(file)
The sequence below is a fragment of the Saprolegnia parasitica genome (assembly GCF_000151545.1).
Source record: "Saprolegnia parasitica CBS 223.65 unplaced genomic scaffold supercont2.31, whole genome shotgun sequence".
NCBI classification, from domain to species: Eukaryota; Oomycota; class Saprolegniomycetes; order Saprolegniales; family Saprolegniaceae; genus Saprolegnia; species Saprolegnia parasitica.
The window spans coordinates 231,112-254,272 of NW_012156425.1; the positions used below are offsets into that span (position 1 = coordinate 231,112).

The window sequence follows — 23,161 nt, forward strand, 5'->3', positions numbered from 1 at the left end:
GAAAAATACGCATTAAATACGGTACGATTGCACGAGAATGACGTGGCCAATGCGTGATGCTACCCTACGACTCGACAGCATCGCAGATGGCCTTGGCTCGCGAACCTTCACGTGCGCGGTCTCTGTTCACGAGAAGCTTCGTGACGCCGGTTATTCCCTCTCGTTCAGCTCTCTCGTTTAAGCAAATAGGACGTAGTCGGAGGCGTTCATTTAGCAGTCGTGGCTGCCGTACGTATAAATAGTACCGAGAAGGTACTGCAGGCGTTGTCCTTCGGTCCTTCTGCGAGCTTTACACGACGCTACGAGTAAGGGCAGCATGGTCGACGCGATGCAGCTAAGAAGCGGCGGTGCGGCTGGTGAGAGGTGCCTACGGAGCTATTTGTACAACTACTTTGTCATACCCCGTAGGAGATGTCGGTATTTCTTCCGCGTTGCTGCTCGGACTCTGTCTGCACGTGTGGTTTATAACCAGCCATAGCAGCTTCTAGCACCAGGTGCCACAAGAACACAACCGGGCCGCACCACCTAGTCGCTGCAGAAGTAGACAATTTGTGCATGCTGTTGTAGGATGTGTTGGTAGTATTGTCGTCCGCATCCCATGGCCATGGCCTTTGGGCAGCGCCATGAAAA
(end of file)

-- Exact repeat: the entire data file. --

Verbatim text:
The sequence below is a fragment of the Saprolegnia parasitica genome (assembly GCF_000151545.1).
Source record: "Saprolegnia parasitica CBS 223.65 unplaced genomic scaffold supercont2.31, whole genome shotgun sequence".
NCBI classification, from domain to species: Eukaryota; Oomycota; class Saprolegniomycetes; order Saprolegniales; family Saprolegniaceae; genus Saprolegnia; species Saprolegnia parasitica.
The window spans coordinates 231,112-254,272 of NW_012156425.1; the positions used below are offsets into that span (position 1 = coordinate 231,112).

The window sequence follows — 23,161 nt, forward strand, 5'->3', positions numbered from 1 at the left end:
GAAAAATACGCATTAAATACGGTACGATTGCACGAGAATGACGTGGCCAATGCGTGATGCTACCCTACGACTCGACAGCATCGCAGATGGCCTTGGCTCGCGAACCTTCACGTGCGCGGTCTCTGTTCACGAGAAGCTTCGTGACGCCGGTTATTCCCTCTCGTTCAGCTCTCTCGTTTAAGCAAATAGGACGTAGTCGGAGGCGTTCATTTAGCAGTCGTGGCTGCCGTACGTATAAATAGTACCGAGAAGGTACTGCAGGCGTTGTCCTTCGGTCCTTCTGCGAGCTTTACACGACGCTACGAGTAAGGGCAGCATGGTCGACGCGATGCAGCTAAGAAGCGGCGGTGCGGCTGGTGAGAGGTGCCTACGGAGCTATTTGTACAACTACTTTGTCATACCCCGTAGGAGATGTCGGTATTTCTTCCGCGTTGCTGCTCGGACTCTGTCTGCACGTGTGGTTTATAACCAGCCATAGCAGCTTCTAGCACCAGGTGCCACAAGAACACAACCGGGCCGCACCACCTAGTCGCTGCAGAAGTAGACAATTTGTGCATGCTGTTGTAGGATGTGTTGGTAGTATTGTCGTCCGCATCCCATGGCCATGGCCTTTGGGCAGCGCCATGAAAA